After almost two years of a trade war between China and the United States, the signing of an armistice is imminent.
The conflict between the two largest economies will not end with the signing of the first part of a comprehensive trade agreement, scheduled for January 15. But the weapons – always new and higher punitive tariffs – should at least remain silent for the time being.
Trump had already announced a breakthrough in talks with the Chinese in October and then again in mid-December. In his announcement on Tuesday, however, he specified a specific date for signing the agreement for the first time. The ceremony will take place in Washington at the White House, and China will send senior representatives, Trump wrote on Twitter. He praised the first phase agreement as a “very large and comprehensive” agreement. “I will travel to Beijing later, where the talks for the second phase will begin,” Trump wrote.
A festive ceremony in the White House, during which Trump is likely to present himself as the winner, should come in handy for the President eight months before the election. His tough course in dealing with China has been well received by many Republican voters. The partial agreement and the associated ceasefire also has the advantage for Trump that it gives new impetus to the growth of the US economy and the stock markets. In view of the complex outstanding issues, experts believe that the second agreement Trump is striving for will probably only come about after the election – i.e. in 2021.
The exact content of the partial agreement has not yet been published. According to the US, the English version of the contract has 86 pages. China is committed to increasing its US imports by $ 200 billion over two years. Of this, at least $ 40 billion a year is expected to benefit US farmers – an important group for Trump with a view to the November election. There should also be agreements on the topics of intellectual property, technology transfer and exchange rates.
In return, the United States waived the imposition of new punitive tariffs on consumer goods such as laptops and smartphones worth around $ 150 billion in December. The 25 percent import fees imposed on goods worth $ 250 billion, which have been imposed since 2018, are set to remain. Additional tariffs of 15 percent on Chinese goods worth around $ 120 billion are to be halved. Trump has described the continued punitive tariffs as key assets in the negotiations for the second phase agreement.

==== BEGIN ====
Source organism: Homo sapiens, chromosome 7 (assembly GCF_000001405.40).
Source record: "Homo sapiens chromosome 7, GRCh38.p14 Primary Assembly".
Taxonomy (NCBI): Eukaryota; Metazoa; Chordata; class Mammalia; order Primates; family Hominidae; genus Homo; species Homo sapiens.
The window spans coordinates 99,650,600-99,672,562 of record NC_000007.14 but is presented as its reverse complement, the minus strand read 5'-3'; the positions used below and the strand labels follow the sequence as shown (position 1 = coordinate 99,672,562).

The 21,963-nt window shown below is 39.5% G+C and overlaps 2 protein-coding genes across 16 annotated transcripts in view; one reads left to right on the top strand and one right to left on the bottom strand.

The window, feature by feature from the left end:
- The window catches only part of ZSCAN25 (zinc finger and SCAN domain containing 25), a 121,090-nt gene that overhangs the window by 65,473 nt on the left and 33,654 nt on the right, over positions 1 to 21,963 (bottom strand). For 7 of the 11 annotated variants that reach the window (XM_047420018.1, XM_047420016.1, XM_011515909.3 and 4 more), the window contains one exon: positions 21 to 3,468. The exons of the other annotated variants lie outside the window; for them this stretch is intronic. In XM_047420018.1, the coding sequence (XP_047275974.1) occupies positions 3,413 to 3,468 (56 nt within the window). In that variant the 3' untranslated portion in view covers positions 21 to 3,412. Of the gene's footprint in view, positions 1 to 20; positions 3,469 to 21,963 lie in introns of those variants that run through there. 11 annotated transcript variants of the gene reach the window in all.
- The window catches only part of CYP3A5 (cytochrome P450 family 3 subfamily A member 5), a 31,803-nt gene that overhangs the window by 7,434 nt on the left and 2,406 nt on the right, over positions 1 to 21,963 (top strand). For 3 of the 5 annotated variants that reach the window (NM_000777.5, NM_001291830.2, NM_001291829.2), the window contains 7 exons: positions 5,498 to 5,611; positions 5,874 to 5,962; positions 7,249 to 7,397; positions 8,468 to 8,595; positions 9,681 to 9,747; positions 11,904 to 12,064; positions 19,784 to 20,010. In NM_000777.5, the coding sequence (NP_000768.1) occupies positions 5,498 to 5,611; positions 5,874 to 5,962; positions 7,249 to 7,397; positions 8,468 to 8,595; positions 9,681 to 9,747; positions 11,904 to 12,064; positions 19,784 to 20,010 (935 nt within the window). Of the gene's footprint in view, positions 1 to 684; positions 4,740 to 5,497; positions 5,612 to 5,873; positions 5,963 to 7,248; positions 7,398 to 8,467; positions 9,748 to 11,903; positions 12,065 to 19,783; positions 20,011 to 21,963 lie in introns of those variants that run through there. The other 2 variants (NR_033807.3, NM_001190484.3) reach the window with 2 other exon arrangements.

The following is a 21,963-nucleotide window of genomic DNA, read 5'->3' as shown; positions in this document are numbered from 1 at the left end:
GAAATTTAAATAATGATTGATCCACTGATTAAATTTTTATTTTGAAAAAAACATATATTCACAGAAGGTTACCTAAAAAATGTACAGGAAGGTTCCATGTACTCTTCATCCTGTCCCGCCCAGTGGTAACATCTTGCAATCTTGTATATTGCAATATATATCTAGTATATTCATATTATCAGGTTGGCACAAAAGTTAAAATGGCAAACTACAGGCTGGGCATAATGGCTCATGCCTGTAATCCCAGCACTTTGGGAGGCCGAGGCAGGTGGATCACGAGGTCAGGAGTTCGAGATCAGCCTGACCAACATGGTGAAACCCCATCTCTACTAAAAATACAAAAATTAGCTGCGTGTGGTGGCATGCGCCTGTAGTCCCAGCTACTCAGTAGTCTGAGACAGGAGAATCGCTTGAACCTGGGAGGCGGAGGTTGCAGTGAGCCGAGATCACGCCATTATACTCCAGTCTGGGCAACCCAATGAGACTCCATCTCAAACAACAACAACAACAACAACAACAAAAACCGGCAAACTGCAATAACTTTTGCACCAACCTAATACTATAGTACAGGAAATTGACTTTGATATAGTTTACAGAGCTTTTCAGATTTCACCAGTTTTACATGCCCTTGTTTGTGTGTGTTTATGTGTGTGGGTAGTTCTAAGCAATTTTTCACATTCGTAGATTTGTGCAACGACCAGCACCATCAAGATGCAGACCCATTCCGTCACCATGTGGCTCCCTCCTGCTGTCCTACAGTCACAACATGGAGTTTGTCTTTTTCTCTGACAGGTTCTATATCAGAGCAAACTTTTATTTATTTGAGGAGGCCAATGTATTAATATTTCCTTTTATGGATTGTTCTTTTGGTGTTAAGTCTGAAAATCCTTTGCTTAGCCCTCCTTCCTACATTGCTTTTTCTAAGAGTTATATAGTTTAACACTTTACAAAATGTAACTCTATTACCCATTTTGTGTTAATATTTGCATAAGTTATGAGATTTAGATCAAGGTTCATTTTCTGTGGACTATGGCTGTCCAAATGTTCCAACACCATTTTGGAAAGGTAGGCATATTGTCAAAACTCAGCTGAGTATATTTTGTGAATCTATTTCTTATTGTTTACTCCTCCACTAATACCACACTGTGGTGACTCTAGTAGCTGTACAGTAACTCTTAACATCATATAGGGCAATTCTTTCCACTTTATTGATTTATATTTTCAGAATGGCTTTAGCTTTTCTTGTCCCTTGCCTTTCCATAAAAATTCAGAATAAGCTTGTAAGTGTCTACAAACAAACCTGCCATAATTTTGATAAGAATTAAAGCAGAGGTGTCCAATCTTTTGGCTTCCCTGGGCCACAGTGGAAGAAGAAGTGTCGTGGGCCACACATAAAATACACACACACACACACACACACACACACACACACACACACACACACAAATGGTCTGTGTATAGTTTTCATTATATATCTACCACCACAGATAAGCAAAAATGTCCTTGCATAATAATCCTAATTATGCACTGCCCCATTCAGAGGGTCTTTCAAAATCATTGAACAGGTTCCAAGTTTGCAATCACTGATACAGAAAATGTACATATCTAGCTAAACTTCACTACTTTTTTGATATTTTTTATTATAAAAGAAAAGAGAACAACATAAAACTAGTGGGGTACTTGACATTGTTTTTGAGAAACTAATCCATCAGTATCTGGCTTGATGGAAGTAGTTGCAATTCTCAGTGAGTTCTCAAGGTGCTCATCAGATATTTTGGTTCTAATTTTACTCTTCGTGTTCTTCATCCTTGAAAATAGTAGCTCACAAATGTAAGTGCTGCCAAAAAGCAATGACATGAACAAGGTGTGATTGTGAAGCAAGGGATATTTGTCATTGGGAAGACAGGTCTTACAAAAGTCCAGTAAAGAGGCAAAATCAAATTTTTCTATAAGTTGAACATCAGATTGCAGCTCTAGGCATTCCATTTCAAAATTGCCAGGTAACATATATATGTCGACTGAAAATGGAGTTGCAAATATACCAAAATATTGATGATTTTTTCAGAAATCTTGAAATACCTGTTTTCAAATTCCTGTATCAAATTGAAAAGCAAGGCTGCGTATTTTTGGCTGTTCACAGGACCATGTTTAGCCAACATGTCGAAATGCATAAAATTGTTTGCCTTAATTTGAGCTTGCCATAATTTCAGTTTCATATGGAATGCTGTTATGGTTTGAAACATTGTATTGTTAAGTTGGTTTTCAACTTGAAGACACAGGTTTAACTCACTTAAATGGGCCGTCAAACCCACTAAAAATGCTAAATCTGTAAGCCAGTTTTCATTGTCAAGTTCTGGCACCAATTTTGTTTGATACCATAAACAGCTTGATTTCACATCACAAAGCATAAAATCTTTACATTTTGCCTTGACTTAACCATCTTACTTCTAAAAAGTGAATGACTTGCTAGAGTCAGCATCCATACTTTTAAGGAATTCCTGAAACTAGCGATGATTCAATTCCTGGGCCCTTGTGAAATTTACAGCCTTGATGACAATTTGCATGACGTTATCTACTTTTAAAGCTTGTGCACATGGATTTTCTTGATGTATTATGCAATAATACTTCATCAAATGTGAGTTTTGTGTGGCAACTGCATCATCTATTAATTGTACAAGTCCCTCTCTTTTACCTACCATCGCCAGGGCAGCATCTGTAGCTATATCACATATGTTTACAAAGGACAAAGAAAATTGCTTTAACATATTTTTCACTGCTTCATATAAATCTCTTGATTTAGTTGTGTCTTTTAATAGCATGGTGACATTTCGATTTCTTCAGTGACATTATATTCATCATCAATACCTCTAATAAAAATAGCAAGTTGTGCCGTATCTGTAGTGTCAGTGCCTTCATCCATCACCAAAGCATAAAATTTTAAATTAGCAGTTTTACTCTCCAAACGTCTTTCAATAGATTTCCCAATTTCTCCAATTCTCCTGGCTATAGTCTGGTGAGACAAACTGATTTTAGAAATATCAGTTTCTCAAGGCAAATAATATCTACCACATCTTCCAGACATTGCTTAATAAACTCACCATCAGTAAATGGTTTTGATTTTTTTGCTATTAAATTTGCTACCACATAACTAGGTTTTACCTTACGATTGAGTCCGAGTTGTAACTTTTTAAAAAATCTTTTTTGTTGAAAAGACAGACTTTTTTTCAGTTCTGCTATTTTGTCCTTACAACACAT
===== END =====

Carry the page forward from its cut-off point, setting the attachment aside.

It is still unclear whether the first agreement also provides for monitoring and enforcement mechanisms, as Washington has requested. Should China, from the US government’s point of view, fail to fulfill its promises like higher imports, new threats could arise. But that too will probably only be an issue for the next US president – either for Trump, who is applying for a second term, or for a possibly victorious Democratic candidate.
Trump had already announced a partial settlement in the trade conflict he had instigated in October. The signing in November did not come about. In mid-December, it was said that both sides were now in agreement, only the finishing touches and translations were missing.
The trade war between the two major powers is weighing on the global economy and is slowing economic growth in China in particular. The partial agreement marks a turning point towards de-escalation. However, it is also a bitter victory for Trump: he had long insisted on only agreeing to a comprehensive trade agreement with China. However, this failed due to Beijing’s resistance, whereupon there was first talk of a partial agreement in October.
Trump originally started the trade war out of anger that China is exporting far more to the US than vice versa. Among other things, Washington called on Beijing to open the market, fight against copyright theft and reduce state subsidies. Trump was also particularly keen to boost the sale of agricultural products such as corn and soybeans to China.